It took until April for anyone to get back to us with concrete news but in the meantime we continued to babysit for then 2 children fairly regularly. We had bonded and they had even started calling us mom and dad. After finally meeting with their worker official visits were scheduled and the kids were told that they were going to be adopted. The sister would stay with the grandparents but was they were willing to keep in contact (we would later find out no one ever told the grandparents about us being willing to adopt all three, but that is another story.)
In June the children we allowed to finally move in with us and we finalized their adoption a little over a year later. Working at a daycare does not prepare you for parenting but we have not only survived but thrived.
Today my daughter is 12 and my son is 7. We have since began to share time caring for the sister and she pretty much lives with us full time. She is now nine and I could not imagine life with out her. A lot has changed over these six years since I first met the kiddos but I would not change a thing.
This summer is going to be a bit different. My husband is has been out of work since January and is going to be going for his second surgery next week. He most likely will be out until October and even with disability insurance things are tight. I work part time and with my husbands medical issues going back to full time is not am option. Usually our summers are filled with day trips and vacations camping. We are a bit more relaxed with our spending and take out and ice cream are treats we have often.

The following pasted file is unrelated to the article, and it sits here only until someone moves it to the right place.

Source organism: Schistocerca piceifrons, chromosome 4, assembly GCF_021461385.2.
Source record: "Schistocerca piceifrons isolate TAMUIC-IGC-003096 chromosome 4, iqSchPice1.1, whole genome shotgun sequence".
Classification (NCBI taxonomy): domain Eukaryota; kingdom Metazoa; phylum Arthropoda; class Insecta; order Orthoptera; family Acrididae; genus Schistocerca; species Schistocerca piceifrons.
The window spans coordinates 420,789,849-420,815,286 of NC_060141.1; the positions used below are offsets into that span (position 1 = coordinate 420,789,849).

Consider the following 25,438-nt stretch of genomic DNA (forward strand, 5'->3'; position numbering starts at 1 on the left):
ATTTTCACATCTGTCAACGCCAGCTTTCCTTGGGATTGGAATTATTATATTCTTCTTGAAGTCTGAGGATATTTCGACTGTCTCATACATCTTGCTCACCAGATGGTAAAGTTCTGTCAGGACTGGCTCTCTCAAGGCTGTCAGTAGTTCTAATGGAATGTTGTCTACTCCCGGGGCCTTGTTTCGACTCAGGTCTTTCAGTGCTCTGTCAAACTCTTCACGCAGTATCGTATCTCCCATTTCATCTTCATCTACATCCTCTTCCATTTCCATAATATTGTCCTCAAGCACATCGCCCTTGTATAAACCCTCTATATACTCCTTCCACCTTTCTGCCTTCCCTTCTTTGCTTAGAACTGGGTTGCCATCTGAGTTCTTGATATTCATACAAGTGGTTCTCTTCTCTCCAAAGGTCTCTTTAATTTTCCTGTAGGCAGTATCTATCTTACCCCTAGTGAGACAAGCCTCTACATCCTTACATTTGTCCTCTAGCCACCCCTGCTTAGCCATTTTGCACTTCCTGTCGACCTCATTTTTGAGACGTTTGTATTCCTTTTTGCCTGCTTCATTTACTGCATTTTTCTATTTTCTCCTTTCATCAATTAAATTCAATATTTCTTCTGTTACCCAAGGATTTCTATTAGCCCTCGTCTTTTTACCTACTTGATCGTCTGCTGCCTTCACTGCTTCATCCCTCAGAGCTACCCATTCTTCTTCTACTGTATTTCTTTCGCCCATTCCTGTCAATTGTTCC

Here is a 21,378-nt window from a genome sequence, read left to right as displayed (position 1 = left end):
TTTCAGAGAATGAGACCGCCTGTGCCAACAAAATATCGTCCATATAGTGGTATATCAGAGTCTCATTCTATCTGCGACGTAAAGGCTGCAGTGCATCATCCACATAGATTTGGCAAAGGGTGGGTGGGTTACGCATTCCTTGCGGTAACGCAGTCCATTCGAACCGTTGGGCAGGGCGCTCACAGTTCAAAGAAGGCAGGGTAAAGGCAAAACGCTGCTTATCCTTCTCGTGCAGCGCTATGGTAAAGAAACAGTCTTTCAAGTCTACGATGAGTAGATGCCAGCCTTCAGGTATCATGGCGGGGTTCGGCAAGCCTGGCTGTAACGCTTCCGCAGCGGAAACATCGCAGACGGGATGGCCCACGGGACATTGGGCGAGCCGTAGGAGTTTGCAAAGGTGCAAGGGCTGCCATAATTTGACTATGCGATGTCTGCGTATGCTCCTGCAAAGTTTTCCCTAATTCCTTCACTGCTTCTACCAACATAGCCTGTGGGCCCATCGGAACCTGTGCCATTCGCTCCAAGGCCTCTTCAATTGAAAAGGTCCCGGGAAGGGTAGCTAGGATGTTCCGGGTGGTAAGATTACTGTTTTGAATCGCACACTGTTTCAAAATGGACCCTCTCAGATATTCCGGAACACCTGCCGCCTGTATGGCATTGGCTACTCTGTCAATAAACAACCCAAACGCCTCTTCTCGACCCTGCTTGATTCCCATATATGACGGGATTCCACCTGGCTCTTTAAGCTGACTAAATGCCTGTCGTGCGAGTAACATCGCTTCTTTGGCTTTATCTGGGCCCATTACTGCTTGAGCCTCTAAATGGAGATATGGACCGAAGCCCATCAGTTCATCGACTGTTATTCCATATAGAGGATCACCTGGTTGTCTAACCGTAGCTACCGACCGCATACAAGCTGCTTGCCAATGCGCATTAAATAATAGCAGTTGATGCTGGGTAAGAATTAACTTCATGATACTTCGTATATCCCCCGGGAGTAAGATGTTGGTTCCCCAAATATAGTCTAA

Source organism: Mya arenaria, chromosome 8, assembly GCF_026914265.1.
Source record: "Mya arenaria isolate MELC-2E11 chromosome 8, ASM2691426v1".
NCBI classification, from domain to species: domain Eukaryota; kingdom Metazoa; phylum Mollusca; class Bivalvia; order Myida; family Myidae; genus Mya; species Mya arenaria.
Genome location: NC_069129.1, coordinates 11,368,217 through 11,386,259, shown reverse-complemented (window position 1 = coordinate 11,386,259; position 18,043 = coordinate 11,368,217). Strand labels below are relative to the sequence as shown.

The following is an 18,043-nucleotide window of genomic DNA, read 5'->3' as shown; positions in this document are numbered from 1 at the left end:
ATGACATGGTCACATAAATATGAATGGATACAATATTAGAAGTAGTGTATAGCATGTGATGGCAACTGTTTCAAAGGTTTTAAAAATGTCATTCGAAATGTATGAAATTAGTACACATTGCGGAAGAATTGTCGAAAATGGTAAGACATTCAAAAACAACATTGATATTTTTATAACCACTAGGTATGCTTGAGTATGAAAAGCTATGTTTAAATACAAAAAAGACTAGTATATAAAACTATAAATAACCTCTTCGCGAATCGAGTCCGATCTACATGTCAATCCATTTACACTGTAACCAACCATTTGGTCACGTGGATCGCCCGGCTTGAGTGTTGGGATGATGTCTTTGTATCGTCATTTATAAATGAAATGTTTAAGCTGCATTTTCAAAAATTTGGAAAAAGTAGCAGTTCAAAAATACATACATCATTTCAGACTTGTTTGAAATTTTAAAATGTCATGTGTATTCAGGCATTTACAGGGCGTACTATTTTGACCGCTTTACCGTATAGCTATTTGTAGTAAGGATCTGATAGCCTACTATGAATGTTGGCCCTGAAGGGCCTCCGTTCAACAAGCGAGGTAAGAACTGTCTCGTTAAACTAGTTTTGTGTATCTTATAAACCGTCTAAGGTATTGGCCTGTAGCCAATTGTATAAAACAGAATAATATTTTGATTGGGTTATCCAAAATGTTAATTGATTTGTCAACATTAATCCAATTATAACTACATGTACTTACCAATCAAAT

This year we are going to focus on “Memories Not Money”. We are going to make crafts using the stuff we have accumulated over the years, cook out on the grill, “camp” in the yard, spend time with friends, and take advantage of the free offerings at local businesses.
The kids are excited to have extra time with their dad and to be spending more of their summer at home( they usually need to be babysat or go to all day camp programs while we are at work). We were lucky to be able to let all three of them join their schools free half day summer enrichment programs. And they will also go to a week long bible camp that is also free.
Tight finances allow families to really take a closer look at what is important and learn to make better choices when spending. It has also made our kids appreciate all that they have and what they get to do.
How do you spend your summer? What kind of summer deals do you have in your area? How have you taught your kids to be more grateful?
My name is Tina and I am a 39 years old Mom. I have three amazing children, a spunky almost 14 year old daughter, a sweet cuddly 11 year old daughter, an energetic monkey of a son who is 9 and a bitty boy of 2. I also have a terrific husband, a dog and a cat. I work from home trying to open a family daycare and am back in college for my degree in Early Childhood Ed, but I spend most of my time with my kiddos. The idea for this blog came to me while doing some research for a paper. I came across a bunch of new parenting styles and found myself questioning how I had been relating to my family. In attempting to reconnect with my kids I found it helpful to write out what I was doing and to be able to go back and reflect on what worked and what I could change. In doing this I began to think that could not be the only one feeling out of touch and searching for ideas to bring their family closer together, help their kids grow up happy, responsible and caring or to make the day to day stuff easier. So I thought I could share what I learn and maybe gets so ideas from other moms.